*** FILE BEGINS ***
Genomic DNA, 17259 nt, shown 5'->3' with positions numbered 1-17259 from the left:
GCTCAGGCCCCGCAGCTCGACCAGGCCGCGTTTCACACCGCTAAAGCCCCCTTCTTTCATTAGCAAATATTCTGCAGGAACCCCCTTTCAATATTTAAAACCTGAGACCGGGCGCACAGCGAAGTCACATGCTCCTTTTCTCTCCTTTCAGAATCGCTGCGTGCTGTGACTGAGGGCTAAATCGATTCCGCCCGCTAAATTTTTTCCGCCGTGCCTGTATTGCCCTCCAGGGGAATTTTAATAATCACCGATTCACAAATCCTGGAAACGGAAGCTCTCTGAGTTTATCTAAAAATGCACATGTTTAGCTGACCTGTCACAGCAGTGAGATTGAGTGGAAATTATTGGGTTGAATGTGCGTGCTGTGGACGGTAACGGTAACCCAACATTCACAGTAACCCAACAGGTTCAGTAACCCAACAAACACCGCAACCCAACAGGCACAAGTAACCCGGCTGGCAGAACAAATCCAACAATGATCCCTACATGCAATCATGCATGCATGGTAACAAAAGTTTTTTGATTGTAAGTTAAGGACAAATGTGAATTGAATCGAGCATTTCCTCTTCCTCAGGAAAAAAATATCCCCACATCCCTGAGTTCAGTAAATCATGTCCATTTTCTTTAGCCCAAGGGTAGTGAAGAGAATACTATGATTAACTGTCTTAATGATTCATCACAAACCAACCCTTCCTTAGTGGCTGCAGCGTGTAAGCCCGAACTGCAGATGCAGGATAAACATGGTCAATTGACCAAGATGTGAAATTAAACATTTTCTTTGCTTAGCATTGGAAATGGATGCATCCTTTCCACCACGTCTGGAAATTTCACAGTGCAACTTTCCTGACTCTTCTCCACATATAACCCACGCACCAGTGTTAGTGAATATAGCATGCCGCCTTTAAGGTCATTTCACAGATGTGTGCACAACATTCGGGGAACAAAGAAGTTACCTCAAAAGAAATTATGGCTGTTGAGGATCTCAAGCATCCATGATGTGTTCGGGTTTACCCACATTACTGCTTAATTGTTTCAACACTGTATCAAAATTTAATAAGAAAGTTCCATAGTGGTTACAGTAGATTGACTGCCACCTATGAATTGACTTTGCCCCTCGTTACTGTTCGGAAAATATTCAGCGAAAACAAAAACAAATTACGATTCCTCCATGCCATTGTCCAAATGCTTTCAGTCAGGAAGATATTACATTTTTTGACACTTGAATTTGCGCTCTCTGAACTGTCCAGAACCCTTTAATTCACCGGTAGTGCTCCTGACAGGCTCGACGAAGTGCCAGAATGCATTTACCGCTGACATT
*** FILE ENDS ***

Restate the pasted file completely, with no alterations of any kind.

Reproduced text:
Genomic DNA, 17259 nt, shown 5'->3' with positions numbered 1-17259 from the left:
GCTCAGGCCCCGCAGCTCGACCAGGCCGCGTTTCACACCGCTAAAGCCCCCTTCTTTCATTAGCAAATATTCTGCAGGAACCCCCTTTCAATATTTAAAACCTGAGACCGGGCGCACAGCGAAGTCACATGCTCCTTTTCTCTCCTTTCAGAATCGCTGCGTGCTGTGACTGAGGGCTAAATCGATTCCGCCCGCTAAATTTTTTCCGCCGTGCCTGTATTGCCCTCCAGGGGAATTTTAATAATCACCGATTCACAAATCCTGGAAACGGAAGCTCTCTGAGTTTATCTAAAAATGCACATGTTTAGCTGACCTGTCACAGCAGTGAGATTGAGTGGAAATTATTGGGTTGAATGTGCGTGCTGTGGACGGTAACGGTAACCCAACATTCACAGTAACCCAACAGGTTCAGTAACCCAACAAACACCGCAACCCAACAGGCACAAGTAACCCGGCTGGCAGAACAAATCCAACAATGATCCCTACATGCAATCATGCATGCATGGTAACAAAAGTTTTTTGATTGTAAGTTAAGGACAAATGTGAATTGAATCGAGCATTTCCTCTTCCTCAGGAAAAAAATATCCCCACATCCCTGAGTTCAGTAAATCATGTCCATTTTCTTTAGCCCAAGGGTAGTGAAGAGAATACTATGATTAACTGTCTTAATGATTCATCACAAACCAACCCTTCCTTAGTGGCTGCAGCGTGTAAGCCCGAACTGCAGATGCAGGATAAACATGGTCAATTGACCAAGATGTGAAATTAAACATTTTCTTTGCTTAGCATTGGAAATGGATGCATCCTTTCCACCACGTCTGGAAATTTCACAGTGCAACTTTCCTGACTCTTCTCCACATATAACCCACGCACCAGTGTTAGTGAATATAGCATGCCGCCTTTAAGGTCATTTCACAGATGTGTGCACAACATTCGGGGAACAAAGAAGTTACCTCAAAAGAAATTATGGCTGTTGAGGATCTCAAGCATCCATGATGTGTTCGGGTTTACCCACATTACTGCTTAATTGTTTCAACACTGTATCAAAATTTAATAAGAAAGTTCCATAGTGGTTACAGTAGATTGACTGCCACCTATGAATTGACTTTGCCCCTCGTTACTGTTCGGAAAATATTCAGCGAAAACAAAAACAAATTACGATTCCTCCATGCCATTGTCCAAATGCTTTCAGTCAGGAAGATATTACATTTTTTGACACTTGAATTTGCGCTCTCTGAACTGTCCAGAACCCTTTAATTCACCGGTAGTGCTCCTGACAGGCTCGACGAAGTGCCAGAATGCATTTACCGCTGACATT